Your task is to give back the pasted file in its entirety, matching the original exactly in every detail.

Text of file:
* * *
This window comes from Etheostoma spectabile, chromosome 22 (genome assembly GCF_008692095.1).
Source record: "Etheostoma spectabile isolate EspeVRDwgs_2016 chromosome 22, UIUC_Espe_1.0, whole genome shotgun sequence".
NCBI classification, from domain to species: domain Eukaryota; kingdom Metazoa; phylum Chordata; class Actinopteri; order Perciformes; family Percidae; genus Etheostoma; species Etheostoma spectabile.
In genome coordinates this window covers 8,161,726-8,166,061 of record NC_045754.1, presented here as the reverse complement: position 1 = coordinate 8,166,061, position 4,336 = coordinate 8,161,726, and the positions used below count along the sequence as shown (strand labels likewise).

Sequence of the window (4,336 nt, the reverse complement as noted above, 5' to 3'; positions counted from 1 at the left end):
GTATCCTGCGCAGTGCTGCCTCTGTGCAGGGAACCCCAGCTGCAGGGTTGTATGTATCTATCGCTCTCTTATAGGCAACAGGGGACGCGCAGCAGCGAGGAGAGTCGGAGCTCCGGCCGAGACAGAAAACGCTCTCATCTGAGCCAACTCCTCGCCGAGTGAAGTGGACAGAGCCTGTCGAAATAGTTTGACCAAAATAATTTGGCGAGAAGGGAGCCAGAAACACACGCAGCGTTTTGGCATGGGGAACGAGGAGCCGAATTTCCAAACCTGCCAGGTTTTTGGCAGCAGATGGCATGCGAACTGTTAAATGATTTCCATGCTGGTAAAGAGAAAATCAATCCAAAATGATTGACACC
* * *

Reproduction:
This window comes from Etheostoma spectabile, chromosome 22 (genome assembly GCF_008692095.1).
Source record: "Etheostoma spectabile isolate EspeVRDwgs_2016 chromosome 22, UIUC_Espe_1.0, whole genome shotgun sequence".
NCBI classification, from domain to species: domain Eukaryota; kingdom Metazoa; phylum Chordata; class Actinopteri; order Perciformes; family Percidae; genus Etheostoma; species Etheostoma spectabile.
In genome coordinates this window covers 8,161,726-8,166,061 of record NC_045754.1, presented here as the reverse complement: position 1 = coordinate 8,166,061, position 4,336 = coordinate 8,161,726, and the positions used below count along the sequence as shown (strand labels likewise).

Sequence of the window (4,336 nt, the reverse complement as noted above, 5' to 3'; positions counted from 1 at the left end):
GTATCCTGCGCAGTGCTGCCTCTGTGCAGGGAACCCCAGCTGCAGGGTTGTATGTATCTATCGCTCTCTTATAGGCAACAGGGGACGCGCAGCAGCGAGGAGAGTCGGAGCTCCGGCCGAGACAGAAAACGCTCTCATCTGAGCCAACTCCTCGCCGAGTGAAGTGGACAGAGCCTGTCGAAATAGTTTGACCAAAATAATTTGGCGAGAAGGGAGCCAGAAACACACGCAGCGTTTTGGCATGGGGAACGAGGAGCCGAATTTCCAAACCTGCCAGGTTTTTGGCAGCAGATGGCATGCGAACTGTTAAATGATTTCCATGCTGGTAAAGAGAAAATCAATCCAAAATGATTGACACC